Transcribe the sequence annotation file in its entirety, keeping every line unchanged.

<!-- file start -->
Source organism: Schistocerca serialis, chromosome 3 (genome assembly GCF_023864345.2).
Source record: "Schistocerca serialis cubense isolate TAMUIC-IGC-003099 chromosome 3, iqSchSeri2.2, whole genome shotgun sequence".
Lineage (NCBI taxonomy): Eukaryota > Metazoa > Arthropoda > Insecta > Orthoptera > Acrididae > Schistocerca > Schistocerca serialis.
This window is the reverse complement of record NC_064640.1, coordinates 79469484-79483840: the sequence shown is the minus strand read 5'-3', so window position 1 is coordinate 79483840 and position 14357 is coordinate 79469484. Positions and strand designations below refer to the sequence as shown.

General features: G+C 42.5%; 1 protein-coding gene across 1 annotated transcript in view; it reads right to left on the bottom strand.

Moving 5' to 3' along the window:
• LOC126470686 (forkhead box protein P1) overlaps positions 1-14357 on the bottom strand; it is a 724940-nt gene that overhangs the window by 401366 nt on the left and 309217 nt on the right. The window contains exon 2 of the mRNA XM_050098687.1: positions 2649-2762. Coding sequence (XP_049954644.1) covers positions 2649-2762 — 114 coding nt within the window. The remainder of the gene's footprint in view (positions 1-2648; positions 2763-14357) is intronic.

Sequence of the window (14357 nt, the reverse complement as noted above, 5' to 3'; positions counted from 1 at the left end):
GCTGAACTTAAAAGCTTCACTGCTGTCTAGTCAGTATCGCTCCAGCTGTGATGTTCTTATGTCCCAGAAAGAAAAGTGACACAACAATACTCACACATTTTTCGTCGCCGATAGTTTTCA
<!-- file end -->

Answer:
Source organism: Schistocerca serialis, chromosome 3 (genome assembly GCF_023864345.2).
Source record: "Schistocerca serialis cubense isolate TAMUIC-IGC-003099 chromosome 3, iqSchSeri2.2, whole genome shotgun sequence".
Lineage (NCBI taxonomy): Eukaryota > Metazoa > Arthropoda > Insecta > Orthoptera > Acrididae > Schistocerca > Schistocerca serialis.
This window is the reverse complement of record NC_064640.1, coordinates 79469484-79483840: the sequence shown is the minus strand read 5'-3', so window position 1 is coordinate 79483840 and position 14357 is coordinate 79469484. Positions and strand designations below refer to the sequence as shown.

General features: G+C 42.5%; 1 protein-coding gene across 1 annotated transcript in view; it reads right to left on the bottom strand.

Moving 5' to 3' along the window:
• LOC126470686 (forkhead box protein P1) overlaps positions 1-14357 on the bottom strand; it is a 724940-nt gene that overhangs the window by 401366 nt on the left and 309217 nt on the right. The window contains exon 2 of the mRNA XM_050098687.1: positions 2649-2762. Coding sequence (XP_049954644.1) covers positions 2649-2762 — 114 coding nt within the window. The remainder of the gene's footprint in view (positions 1-2648; positions 2763-14357) is intronic.

Sequence of the window (14357 nt, the reverse complement as noted above, 5' to 3'; positions counted from 1 at the left end):
GCTGAACTTAAAAGCTTCACTGCTGTCTAGTCAGTATCGCTCCAGCTGTGATGTTCTTATGTCCCAGAAAGAAAAGTGACACAACAATACTCACACATTTTTCGTCGCCGATAGTTTTCA